by High Country Gardens
Pruning flowering shrubs is an essential gardening technique to keep flowering shrubs colorful, healthy and well shaped. For some shrubs, pruning needs yearly attention. But for many others, it is only an occasional necessity to be done when they grow too large or become old and need to be re-invigorated to encourage blooming.
One of the most basic principles about pruning is to understand is "when does the shrub bloom?" Knowing this will help determine when during the growing season, pruning should take place.
When To Prune Spring-Blooming Shrubs
Species that flower in the spring/early summer bloom on last year's growth should be pruned after within a month or so after flowering has finished to allow time for new summer growth to occur and provide flower wood for the following spring.
- Prune to reduce their size or remove unbalanced or irregular growth.
- Never prune spring bloomers in the fall, winter or early spring. Doing so will remove the flowering wood and no flowers will show up that spring.
Examples of spring blooming shrubs: Buddleia alternifolia (Spring Blooming Butterfly Bush), Forestiera (New Mexico Privet), Philadelphus (Mock Orange), Berberis fremontii (Fremont's Barberry), Cytisus kewensis (Kew Broom), Chilopsis (Desert Willow), Saliva dorrii (Great Basin Sage), Rhus (Sumac), Lilacs, Forsythia, Spirea, Viburnam and Potentilla (Potentilla) are some common spring blooming species.
*Note - Native Salvia and Lavender are exceptions to the pruning rules; see instructions below.
When To Prune Summer-Blooming Shrubs
Species that flower during the summer on the current season's growth should be pruned in mid-spring to remove any winter-killed branches and shape them to be ready to flower later in the growing season.
Examples of summer blooming shrubs: Fallugia (Apache Plume), Chamaebatiaria (Fernbush), Caryopteris (Blue Mist Spirea), Perovskia (Russian Sage), Buddleia davidii (Summer Blooming Butterfly bush), Salvia pachyphylla (Giant Mojave Sage), Chrysothamnus (Rabbit Brush or Chamisa), Vitex (Chaste Tree).
Exceptions to the "When does it bloom" rule include Lavender and Native Salvias.
- English Lavender (Lavandula angustifolia) blooms in late spring/early summer but flowers on new growth. So shear-to-shape and remove any winter-killed twigs and dead interior branches in mid-spring when you see small sprigs of new green growth pushing from the stems. I also recommend cutting off the faded flower spikes when flowering has finished in early summer to redirect the plant's energy into new growth and not the ripening of seed. This will also encourage a flush of September flowers for re-blooming varieties like 'Sharon Roberts', 'Buena Vista' and 'Pastor's Pride'.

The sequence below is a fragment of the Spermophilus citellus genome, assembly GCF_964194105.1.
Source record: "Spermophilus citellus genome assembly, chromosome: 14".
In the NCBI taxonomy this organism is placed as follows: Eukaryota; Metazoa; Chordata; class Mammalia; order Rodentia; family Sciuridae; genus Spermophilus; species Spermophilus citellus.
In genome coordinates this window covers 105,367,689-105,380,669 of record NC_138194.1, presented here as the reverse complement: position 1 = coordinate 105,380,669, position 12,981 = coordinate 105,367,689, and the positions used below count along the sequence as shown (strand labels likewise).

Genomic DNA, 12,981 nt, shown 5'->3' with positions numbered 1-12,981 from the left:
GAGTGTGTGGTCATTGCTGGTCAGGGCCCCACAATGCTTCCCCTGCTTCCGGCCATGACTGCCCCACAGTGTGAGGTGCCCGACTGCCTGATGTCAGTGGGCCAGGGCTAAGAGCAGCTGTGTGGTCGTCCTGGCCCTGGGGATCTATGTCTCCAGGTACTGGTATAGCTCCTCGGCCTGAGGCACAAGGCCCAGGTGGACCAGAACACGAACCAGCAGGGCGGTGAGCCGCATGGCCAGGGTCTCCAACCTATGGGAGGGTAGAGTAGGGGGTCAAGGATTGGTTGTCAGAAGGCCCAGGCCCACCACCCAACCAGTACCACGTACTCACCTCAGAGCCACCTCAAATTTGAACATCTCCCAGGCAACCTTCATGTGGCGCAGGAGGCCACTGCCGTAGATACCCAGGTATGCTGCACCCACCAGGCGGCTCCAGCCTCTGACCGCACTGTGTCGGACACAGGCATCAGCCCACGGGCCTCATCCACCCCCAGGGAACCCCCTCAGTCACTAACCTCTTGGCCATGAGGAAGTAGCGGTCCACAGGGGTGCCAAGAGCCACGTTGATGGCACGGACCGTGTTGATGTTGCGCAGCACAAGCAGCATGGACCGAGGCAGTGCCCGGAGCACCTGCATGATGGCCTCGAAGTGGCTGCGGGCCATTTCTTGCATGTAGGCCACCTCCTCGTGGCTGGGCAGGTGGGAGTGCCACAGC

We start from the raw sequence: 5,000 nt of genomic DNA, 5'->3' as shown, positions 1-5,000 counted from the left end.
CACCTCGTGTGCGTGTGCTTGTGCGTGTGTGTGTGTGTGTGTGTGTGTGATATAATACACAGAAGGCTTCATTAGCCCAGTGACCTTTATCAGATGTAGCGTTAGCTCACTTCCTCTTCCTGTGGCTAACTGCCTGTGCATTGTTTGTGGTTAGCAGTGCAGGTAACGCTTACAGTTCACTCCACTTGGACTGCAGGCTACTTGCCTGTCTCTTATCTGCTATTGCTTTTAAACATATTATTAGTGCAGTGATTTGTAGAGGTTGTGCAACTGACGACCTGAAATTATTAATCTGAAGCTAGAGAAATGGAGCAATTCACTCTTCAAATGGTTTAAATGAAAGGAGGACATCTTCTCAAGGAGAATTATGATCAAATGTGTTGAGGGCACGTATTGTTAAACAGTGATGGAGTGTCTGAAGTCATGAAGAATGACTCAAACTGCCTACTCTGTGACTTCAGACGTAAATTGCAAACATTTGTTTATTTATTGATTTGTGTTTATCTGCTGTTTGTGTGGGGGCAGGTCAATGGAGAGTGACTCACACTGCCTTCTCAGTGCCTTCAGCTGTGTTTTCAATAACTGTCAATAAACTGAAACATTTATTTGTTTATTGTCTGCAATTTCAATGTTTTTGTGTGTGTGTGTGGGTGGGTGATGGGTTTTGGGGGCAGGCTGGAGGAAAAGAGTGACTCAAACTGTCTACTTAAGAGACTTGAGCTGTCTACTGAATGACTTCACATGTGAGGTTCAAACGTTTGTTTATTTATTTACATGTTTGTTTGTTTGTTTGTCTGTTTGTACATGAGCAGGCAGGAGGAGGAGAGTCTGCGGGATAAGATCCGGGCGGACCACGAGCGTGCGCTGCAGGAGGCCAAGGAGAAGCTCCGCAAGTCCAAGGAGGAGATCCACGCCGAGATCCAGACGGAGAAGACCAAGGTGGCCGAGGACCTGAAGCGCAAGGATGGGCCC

- Spanish Lavender (Lavandula stoechas) blooms in early to mid-spring. Shear-to-shape and remove any winter-killed twigs and dead interior branches in late winter.
- French hybrid Lavender (Lavandula intermedia) blooms in summer. But like English lavender, should be pruned in mid-spring when you see small sprigs of new green growth pushing from the stems.
Pruning Native Salvia species and cultivar selections
'Furman's Red' (Salvia greggii and cultivars like 'Ultra Violet', 'Furman's Red', Raspberry Delight®). These small shrubs come into flower in late spring/early summer but should be cut back lightly to evenly shape them each spring. Then prune more severely every third year or so when they start getting stretched and lanky. Cut back to half their height and thin out interior when it is congested and there are a lot of crossed branches.
Some Specific Pruning Recommendations
- Blue Mist Spirea benefits from deadheading after flowering is done in late summer. When young and growing vigorously, Blue Mist Spirea should be cut back by removing the top 1/3 of the branches every 3rd of 4th spring.
- Russian Sage looks so much better when cut back hard each spring. I recommend removing all of last year's growth leaving about 6 to 8 inches of stem above ground level.
- Salvia dorrii (Great Basin Sage) and Salvia pachyphylla need only to have their flowering branches pruned out when they are finished blooming. Both these species actually shed the old flowering branches, but gardeners will find the plants to be much more attractive when the old flowering wood is removed in mid-summer of S. dorrii and late summer/early fall for S. pachyphylla.
Just Say "No" to Shearing
But never confuse good pruning with shearing. Shearing is for hedges, Lavender, Blue Mist Spirea, Rabbit Brush, and a few additional species, but not for most shrubs. Many beautiful shrubs are ruined and the grace of their natural shapes are destroyed by ignorant landscapers for whom shearing is the only thing they seem to know how to do. Once a shrub is sheared into a ball or box, it takes a great deal of time, effort and know-how to return it to its natural shape. So be sure to instruct your landscape maintenance company to leave your shrubs alone!
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